Redirection involves taking the dog’s attention from a distracting stimulus and getting the dog to focus on the owner, who may then ask the dog to perform the appropriate behavior. In the example above, and in many other scenarios, getting the dog’s attention, and having it “sit” works well. Now instead of the antics, we have a dog sitting. Reinforce this behavior with tons of praise and attention, you are doing great! The dog may still feel challenged, wanting to get up, regressing to the same-old-same-old. DO NOT CORRECT, KEEP REDIRECTING! Ask the dog to sit again, and again reinforce the great behavior. Don’t get upset, don’t yell, and don’t punish…Keep asking for the most desirable behavior. Of course this may seem too easy, that’s because it takes patience and practice. The amount of attention an owner can capture from the dog is usually limited by the level of distraction, so start your practice in a neutral environment and build up more distraction. Once you have it mastered, you will never have to say no again…And your dog will love you for it!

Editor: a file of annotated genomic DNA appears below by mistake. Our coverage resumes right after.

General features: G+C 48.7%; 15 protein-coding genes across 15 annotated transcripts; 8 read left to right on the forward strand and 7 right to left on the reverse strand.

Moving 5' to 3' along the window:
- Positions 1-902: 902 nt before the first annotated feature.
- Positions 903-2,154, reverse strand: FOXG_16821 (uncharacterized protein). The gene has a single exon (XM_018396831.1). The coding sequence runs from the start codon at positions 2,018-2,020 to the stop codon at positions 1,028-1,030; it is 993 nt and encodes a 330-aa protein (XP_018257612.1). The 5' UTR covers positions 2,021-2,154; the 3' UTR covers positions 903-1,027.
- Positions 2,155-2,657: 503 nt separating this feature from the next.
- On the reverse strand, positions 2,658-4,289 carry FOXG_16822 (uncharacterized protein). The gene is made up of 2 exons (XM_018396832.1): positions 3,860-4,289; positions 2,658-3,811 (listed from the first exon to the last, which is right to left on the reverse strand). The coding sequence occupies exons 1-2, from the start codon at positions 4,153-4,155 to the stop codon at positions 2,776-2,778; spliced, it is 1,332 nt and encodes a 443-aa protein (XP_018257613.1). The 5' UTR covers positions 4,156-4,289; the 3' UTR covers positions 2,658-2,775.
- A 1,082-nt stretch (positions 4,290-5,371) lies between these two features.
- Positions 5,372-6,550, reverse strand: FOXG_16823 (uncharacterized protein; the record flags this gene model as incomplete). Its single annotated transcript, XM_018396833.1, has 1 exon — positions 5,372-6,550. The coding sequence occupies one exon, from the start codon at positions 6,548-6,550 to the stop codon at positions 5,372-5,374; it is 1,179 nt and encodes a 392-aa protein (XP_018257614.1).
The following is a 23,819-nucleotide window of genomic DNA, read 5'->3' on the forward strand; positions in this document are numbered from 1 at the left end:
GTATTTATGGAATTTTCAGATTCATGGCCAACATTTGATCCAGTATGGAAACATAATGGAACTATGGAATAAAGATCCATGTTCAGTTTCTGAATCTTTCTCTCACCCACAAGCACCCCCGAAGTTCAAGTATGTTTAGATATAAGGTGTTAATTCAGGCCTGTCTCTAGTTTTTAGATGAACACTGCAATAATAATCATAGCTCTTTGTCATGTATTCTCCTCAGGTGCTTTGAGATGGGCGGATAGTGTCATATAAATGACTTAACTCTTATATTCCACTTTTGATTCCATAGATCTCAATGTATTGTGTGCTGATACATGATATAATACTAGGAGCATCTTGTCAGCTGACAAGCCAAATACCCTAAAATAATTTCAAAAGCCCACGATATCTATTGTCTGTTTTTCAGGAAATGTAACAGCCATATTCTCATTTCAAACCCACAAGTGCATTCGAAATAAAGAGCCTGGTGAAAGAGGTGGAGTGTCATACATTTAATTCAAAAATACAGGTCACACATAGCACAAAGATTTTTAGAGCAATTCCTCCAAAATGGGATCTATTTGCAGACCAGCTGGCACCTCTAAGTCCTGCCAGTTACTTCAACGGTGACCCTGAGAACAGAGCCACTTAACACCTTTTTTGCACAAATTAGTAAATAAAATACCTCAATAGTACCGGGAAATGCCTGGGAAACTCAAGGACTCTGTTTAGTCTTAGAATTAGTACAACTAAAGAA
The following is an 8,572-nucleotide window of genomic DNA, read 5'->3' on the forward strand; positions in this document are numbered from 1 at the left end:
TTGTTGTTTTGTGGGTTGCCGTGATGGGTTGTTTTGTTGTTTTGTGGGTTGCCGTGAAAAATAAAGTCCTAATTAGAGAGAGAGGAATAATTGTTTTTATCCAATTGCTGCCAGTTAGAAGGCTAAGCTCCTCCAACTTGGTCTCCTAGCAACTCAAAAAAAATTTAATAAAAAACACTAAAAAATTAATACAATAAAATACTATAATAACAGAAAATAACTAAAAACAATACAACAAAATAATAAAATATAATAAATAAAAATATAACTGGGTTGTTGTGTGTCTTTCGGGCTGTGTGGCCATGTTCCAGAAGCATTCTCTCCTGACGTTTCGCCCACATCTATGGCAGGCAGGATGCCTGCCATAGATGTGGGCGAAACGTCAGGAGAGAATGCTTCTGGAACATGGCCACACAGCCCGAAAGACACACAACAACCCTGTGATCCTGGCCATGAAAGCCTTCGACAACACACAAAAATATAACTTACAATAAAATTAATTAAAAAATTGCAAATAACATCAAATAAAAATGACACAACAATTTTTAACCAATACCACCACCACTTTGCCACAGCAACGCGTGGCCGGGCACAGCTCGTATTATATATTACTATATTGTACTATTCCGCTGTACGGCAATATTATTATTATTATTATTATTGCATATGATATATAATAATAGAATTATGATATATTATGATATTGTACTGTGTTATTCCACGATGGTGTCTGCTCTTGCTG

Lose the Leash
San Diego Dog Training